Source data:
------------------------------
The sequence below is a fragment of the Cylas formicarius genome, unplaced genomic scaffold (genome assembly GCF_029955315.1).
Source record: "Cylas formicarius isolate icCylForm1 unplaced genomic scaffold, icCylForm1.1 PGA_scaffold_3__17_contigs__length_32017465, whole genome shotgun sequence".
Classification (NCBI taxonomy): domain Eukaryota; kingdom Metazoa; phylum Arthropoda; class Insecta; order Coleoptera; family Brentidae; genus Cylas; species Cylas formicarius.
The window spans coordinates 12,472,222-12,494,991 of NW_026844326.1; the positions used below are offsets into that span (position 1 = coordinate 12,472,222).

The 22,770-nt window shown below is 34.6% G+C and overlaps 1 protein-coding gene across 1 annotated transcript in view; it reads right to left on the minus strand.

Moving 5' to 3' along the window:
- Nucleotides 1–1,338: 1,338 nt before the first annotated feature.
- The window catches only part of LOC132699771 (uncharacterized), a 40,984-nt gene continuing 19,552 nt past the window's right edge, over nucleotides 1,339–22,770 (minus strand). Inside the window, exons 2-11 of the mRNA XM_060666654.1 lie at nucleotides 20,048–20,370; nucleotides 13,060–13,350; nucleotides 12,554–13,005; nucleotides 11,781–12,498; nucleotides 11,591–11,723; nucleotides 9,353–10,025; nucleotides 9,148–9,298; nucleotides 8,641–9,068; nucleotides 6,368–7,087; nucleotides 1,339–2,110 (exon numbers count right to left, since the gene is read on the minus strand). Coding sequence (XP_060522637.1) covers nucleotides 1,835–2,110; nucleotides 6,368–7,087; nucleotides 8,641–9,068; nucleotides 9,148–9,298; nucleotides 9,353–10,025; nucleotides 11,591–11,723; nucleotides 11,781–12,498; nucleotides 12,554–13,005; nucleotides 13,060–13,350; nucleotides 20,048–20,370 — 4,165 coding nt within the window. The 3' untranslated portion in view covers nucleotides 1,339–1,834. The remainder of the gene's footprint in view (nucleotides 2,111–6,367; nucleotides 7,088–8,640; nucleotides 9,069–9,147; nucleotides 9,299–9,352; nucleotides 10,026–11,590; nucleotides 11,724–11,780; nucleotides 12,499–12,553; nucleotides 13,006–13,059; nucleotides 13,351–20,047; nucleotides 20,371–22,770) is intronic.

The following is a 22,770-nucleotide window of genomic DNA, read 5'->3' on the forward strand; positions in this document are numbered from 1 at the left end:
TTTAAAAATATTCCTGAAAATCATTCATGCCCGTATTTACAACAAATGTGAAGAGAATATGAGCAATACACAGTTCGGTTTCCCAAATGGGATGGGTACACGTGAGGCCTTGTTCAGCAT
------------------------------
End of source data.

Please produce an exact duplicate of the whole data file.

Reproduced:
The sequence below is a fragment of the Cylas formicarius genome, unplaced genomic scaffold (genome assembly GCF_029955315.1).
Source record: "Cylas formicarius isolate icCylForm1 unplaced genomic scaffold, icCylForm1.1 PGA_scaffold_3__17_contigs__length_32017465, whole genome shotgun sequence".
Classification (NCBI taxonomy): domain Eukaryota; kingdom Metazoa; phylum Arthropoda; class Insecta; order Coleoptera; family Brentidae; genus Cylas; species Cylas formicarius.
The window spans coordinates 12,472,222-12,494,991 of NW_026844326.1; the positions used below are offsets into that span (position 1 = coordinate 12,472,222).

The 22,770-nt window shown below is 34.6% G+C and overlaps 1 protein-coding gene across 1 annotated transcript in view; it reads right to left on the minus strand.

Moving 5' to 3' along the window:
- Nucleotides 1–1,338: 1,338 nt before the first annotated feature.
- The window catches only part of LOC132699771 (uncharacterized), a 40,984-nt gene continuing 19,552 nt past the window's right edge, over nucleotides 1,339–22,770 (minus strand). Inside the window, exons 2-11 of the mRNA XM_060666654.1 lie at nucleotides 20,048–20,370; nucleotides 13,060–13,350; nucleotides 12,554–13,005; nucleotides 11,781–12,498; nucleotides 11,591–11,723; nucleotides 9,353–10,025; nucleotides 9,148–9,298; nucleotides 8,641–9,068; nucleotides 6,368–7,087; nucleotides 1,339–2,110 (exon numbers count right to left, since the gene is read on the minus strand). Coding sequence (XP_060522637.1) covers nucleotides 1,835–2,110; nucleotides 6,368–7,087; nucleotides 8,641–9,068; nucleotides 9,148–9,298; nucleotides 9,353–10,025; nucleotides 11,591–11,723; nucleotides 11,781–12,498; nucleotides 12,554–13,005; nucleotides 13,060–13,350; nucleotides 20,048–20,370 — 4,165 coding nt within the window. The 3' untranslated portion in view covers nucleotides 1,339–1,834. The remainder of the gene's footprint in view (nucleotides 2,111–6,367; nucleotides 7,088–8,640; nucleotides 9,069–9,147; nucleotides 9,299–9,352; nucleotides 10,026–11,590; nucleotides 11,724–11,780; nucleotides 12,499–12,553; nucleotides 13,006–13,059; nucleotides 13,351–20,047; nucleotides 20,371–22,770) is intronic.

The following is a 22,770-nucleotide window of genomic DNA, read 5'->3' on the forward strand; positions in this document are numbered from 1 at the left end:
TTTAAAAATATTCCTGAAAATCATTCATGCCCGTATTTACAACAAATGTGAAGAGAATATGAGCAATACACAGTTCGGTTTCCCAAATGGGATGGGTACACGTGAGGCCTTGTTCAGCAT